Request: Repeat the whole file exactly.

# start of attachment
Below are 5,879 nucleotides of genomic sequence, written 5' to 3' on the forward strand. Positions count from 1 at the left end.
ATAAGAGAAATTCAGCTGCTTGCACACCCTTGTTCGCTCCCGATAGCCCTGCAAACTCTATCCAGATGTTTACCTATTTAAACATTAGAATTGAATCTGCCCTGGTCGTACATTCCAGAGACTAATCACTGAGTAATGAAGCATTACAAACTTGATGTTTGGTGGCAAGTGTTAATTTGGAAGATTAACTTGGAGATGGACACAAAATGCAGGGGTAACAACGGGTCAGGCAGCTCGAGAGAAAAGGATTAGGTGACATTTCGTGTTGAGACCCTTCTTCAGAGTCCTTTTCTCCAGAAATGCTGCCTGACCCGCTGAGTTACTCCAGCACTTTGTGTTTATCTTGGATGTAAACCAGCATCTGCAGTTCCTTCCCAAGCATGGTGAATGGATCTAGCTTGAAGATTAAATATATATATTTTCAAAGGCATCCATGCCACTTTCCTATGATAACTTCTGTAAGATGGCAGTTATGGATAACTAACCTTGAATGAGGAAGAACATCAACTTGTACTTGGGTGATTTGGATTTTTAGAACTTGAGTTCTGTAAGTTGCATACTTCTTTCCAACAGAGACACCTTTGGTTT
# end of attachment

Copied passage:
Below are 5,879 nucleotides of genomic sequence, written 5' to 3' on the forward strand. Positions count from 1 at the left end.
ATAAGAGAAATTCAGCTGCTTGCACACCCTTGTTCGCTCCCGATAGCCCTGCAAACTCTATCCAGATGTTTACCTATTTAAACATTAGAATTGAATCTGCCCTGGTCGTACATTCCAGAGACTAATCACTGAGTAATGAAGCATTACAAACTTGATGTTTGGTGGCAAGTGTTAATTTGGAAGATTAACTTGGAGATGGACACAAAATGCAGGGGTAACAACGGGTCAGGCAGCTCGAGAGAAAAGGATTAGGTGACATTTCGTGTTGAGACCCTTCTTCAGAGTCCTTTTCTCCAGAAATGCTGCCTGACCCGCTGAGTTACTCCAGCACTTTGTGTTTATCTTGGATGTAAACCAGCATCTGCAGTTCCTTCCCAAGCATGGTGAATGGATCTAGCTTGAAGATTAAATATATATATTTTCAAAGGCATCCATGCCACTTTCCTATGATAACTTCTGTAAGATGGCAGTTATGGATAACTAACCTTGAATGAGGAAGAACATCAACTTGTACTTGGGTGATTTGGATTTTTAGAACTTGAGTTCTGTAAGTTGCATACTTCTTTCCAACAGAGACACCTTTGGTTT